Public Release: 

Childhood trauma gets under the skin

High blood inflammation in later life could increase risk of health problems

King's College London

Long-term changes in immune function caused by childhood trauma could explain increased vulnerability to a range of health problems in later life, according to new research by the Institute of Psychiatry, Psychology & Neuroscience (IoPPN) at King's College London and the NIHR Maudsley BRC.

The study, published today in Molecular Psychiatry, found heightened inflammation across three blood biomarkers in adults who had been victims of childhood trauma. High levels of inflammation can lead to serious and potentially life-threatening conditions such as type-2 diabetes, cardiovascular disease as well as the onset of psychiatric disorders.

Childhood trauma was defined by the researchers as experiencing sexual, physical or emotional abuse, neglect, or separation from caregivers before the age of 17. Previous research has shown that childhood trauma increases vulnerability to several psychiatric disorders, including depression, anxiety, psychosis and post-traumatic stress disorder (PTSD), as well as several chronic physical health problems, including arthritis, cardiovascular disease, lung disease and cancer. However, the biological pathway mediating vulnerability for these health problems has, until now, been unclear.

The researchers conducted a meta-analysis of 25 studies which previously investigated the association between childhood traumatic experiences and markers of inflammation in adulthood. The final sample comprised more than 16,000 people, including healthy participants and patients with psychiatric disorders or physical illnesses.

As well as the association between childhood trauma and increased blood inflammation, the researchers found that different types of trauma - emotional, physical or sexual abuse - affected these biomarkers in different ways. For instance, physical and sexual abuse was associated with significantly increased levels of two biomarkers - tumour necrosis factor-α (TNF-α) and interleukin-6 (IL-6), whereas heightened levels of c-reactive protein (CRP) appeared to be primarily related to parental absence during early child development.

Dr Valeria Mondelli from the Department of Psychological Medicine at the IoPPN, said: 'Our findings are important not only because they help us to understand more about why people with a history of childhood trauma may develop psychiatric disorders or physical problems in adulthood, but also because they open the possibility of prevention and treatment strategies for these individuals. For instance, using these inflammatory markers might make it possible to identify victims of childhood trauma who are at higher risk of developing physical or mental health problems, and to test potential treatments which could decrease inflammation in these individuals.'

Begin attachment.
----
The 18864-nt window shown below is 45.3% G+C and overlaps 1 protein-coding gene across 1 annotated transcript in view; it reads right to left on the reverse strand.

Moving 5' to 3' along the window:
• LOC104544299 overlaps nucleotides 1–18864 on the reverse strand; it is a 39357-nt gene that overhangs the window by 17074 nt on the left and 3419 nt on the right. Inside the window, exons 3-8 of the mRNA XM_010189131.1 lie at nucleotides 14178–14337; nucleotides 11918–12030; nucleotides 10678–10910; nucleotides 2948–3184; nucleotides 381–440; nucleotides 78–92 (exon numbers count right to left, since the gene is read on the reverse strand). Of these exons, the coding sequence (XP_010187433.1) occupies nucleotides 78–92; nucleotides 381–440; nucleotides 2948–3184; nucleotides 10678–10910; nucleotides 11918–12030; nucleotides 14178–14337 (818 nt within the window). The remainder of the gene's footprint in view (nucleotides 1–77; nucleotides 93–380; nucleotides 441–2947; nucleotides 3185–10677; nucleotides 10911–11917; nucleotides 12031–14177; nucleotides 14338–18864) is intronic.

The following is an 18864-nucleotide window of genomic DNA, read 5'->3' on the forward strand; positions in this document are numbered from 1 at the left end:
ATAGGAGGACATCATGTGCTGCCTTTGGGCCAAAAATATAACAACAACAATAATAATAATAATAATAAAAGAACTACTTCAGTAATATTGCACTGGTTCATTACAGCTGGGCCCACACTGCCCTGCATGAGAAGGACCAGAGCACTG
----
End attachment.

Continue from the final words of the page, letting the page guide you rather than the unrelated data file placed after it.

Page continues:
Dr Mondelli added: 'We also found that different types of trauma are associated with different types of inflammation. While there is no clear reason for this, there are several factors which may offer some insight, including the age and length of exposure to childhood trauma and the victim's relationship with the perpetrator. However, further research into this and the molecular mechanisms behind these associations is warranted.'

She concluded: 'Understanding the biological consequences of childhood trauma may be crucial for identifying why some individuals go on to develop physical or psychiatric disorders following these traumatic experiences, whereas other remain resilient in face of similar traumatic exposure.'

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This research was funded by the Medical Research Council with support from the National Institute for Health Research Biomedical Research Centre at South London and Maudsley NHS Foundation Trust and King's College London.

For further media information please contact Jack Stonebridge, Press Officer, Institute of Psychiatry, Psychology & Neuroscience, King's College London jack.stonebridge@kcl.ac.uk/ (+44) 020 7848 5377

About King's College London: http://www.kcl.ac.uk

King's College London is one of the top 20 universities in the world (2014/15 QS World University Rankings) and among the oldest in England. King's has more than 26,500 students (of whom nearly 10,400 are graduate students) from some 150 countries worldwide, and nearly 6,900 staff. The university is in the second phase of a £1 billion redevelopment programme which is transforming its estate.

King's has an outstanding reputation for world-class teaching and cutting-edge research. In the 2014 Research Excellence Framework (REF) King's was ranked 6th nationally in the 'power' ranking, which takes into account both the quality and quantity of research activity, and 7th for quality according to Times Higher Education rankings. Eighty-four per cent of research at King's was deemed 'world-leading' or 'internationally excellent' (3* and 4*). The university is in the top seven UK universities for research earnings and has an overall annual income of more than £600 million.

King's has a particularly distinguished reputation in the humanities, law, the sciences (including a wide range of health areas such as psychiatry, medicine, nursing and dentistry) and social sciences including international affairs. It has played a major role in many of the advances that have shaped modern life, such as the discovery of the structure of DNA and research that led to the development of radio, television, mobile phones and radar.

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